The Saffir-Simpson Hurricane Wind Scale is a 1 to 5 rating based on a hurricane’s sustained wind speed. This scale estimates potential property damage. Hurricanes reaching Category 3 and higher are considered major hurricanes because of their potential for significant loss of life and damage. Category 1 and 2 storms are still dangerous, however, and require preventative measures. In the western North Pacific, the term “super typhoon” is used for tropical cyclones with sustained winds exceeding 150 mph.

Share more information about Storm Surges

Don’t have it yet? Download the Hurricane Preparedness Toolkit and start spreading the word about #HurricanePrep.


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Property owners better protected as hurricane season nears

Property owners better protected as hurricane season nears.

Property owners better protected as hurricane season nears

Citizens has a record $7.6B in reserves to pay claims

(Courtesy National Oceanic…)
May 24, 2014|By Donna Gehrke-White, Sun Sentinel

As hurricane season bears down on us, Floridians finally can feel some security about their insurance coverage.

Citizens Property Insurance Corp. says it stands in its best financial condition ever: smaller, richer and better able to weather the type of major storm Florida has dodged for eight years.

Citizens holds a record $7.6 billion surplus and has reduced its risk by shedding 30 percent of its policies in two years, including more than 46,000 policies in Palm Beach County and almost 70,000 policies in Broward County.

For property owners, the improved finances provide some assurance that they won’t face extra charges to bail out Citizens if catastrophe strikes. That burden would fall on all property owners, not just Citizens’ policyholders.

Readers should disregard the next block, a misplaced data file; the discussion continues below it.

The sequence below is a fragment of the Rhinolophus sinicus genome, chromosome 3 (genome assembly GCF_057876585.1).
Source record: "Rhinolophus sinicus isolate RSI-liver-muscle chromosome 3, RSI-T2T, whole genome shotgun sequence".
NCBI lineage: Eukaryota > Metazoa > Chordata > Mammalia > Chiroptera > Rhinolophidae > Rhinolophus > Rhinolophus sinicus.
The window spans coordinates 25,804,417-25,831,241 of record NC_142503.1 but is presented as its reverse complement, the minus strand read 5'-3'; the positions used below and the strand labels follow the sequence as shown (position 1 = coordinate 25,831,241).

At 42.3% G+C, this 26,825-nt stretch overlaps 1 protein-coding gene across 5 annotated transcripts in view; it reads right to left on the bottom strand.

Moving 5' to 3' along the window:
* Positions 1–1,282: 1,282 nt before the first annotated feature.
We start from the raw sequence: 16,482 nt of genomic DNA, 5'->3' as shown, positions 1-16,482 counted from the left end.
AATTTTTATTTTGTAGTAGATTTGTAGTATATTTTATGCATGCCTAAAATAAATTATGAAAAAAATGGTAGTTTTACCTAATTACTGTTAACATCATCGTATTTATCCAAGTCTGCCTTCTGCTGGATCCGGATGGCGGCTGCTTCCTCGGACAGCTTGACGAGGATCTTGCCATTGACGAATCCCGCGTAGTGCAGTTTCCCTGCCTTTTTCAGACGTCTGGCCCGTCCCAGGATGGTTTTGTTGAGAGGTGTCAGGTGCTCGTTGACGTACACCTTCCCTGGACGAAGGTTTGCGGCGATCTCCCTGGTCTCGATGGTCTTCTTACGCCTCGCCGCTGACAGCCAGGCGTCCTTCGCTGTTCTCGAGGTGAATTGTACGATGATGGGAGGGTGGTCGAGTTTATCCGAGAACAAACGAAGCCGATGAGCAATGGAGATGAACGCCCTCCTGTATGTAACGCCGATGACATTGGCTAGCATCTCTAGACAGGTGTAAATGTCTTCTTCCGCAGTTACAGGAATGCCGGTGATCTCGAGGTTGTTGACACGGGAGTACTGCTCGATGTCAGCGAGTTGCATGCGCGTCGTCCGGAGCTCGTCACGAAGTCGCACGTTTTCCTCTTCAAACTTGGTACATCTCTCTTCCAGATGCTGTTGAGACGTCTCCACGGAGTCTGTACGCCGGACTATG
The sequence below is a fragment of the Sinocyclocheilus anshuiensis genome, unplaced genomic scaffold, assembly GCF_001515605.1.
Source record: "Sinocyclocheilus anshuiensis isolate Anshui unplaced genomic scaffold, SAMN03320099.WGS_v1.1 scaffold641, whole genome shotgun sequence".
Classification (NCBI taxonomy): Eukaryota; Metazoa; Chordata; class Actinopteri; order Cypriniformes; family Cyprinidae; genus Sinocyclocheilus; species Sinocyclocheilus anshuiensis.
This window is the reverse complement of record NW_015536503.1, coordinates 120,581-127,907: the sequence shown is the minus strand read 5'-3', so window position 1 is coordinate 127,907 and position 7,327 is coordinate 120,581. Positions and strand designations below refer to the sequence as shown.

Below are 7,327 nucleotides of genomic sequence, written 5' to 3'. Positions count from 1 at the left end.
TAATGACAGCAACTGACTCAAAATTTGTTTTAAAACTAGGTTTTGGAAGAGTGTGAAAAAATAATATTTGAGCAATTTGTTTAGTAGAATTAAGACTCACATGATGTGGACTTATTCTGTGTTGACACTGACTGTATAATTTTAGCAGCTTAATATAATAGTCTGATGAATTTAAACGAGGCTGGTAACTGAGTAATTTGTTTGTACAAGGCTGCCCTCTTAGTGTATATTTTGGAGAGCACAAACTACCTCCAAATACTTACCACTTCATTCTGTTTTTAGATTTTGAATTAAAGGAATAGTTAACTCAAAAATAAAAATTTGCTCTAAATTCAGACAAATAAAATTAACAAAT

But some consumer advocates warn of another peril. Citizens has shrunk too quickly, they contend, by shuffling policies to smaller, private companies that might not survive a major hurricane.

Where would that leave those property owners? We won’t know for sure until a hurricane hits.

And that’s inevitable.

Florida has not seen a hurricane since Dennis, Katrina, Rita and Wilma walloped the state in 2005. Florida Insurance Consumer Advocate Steve Burgess calls the storm-free stretch “the most significant factor” in Citizens’ financial recovery.

Citizens now has enough money to pay for damages if a once-a-century storm strikes inland policyholders, said Citizens spokesman Michael Peltier. Citizens can handle a once-in-70-year storm for coastal clients, Peltier said. (The law requires Citizens to assess those risks separately.)

For comparison, Hurricane Andrew was considered a once-in-50-years storm.

“We are exceptionally well-prepared for a storm,” said Jay Neal, president and CEO for the Florida Association for Insurance Reform, a nonprofit whose members include consumers and insurance-industry representatives.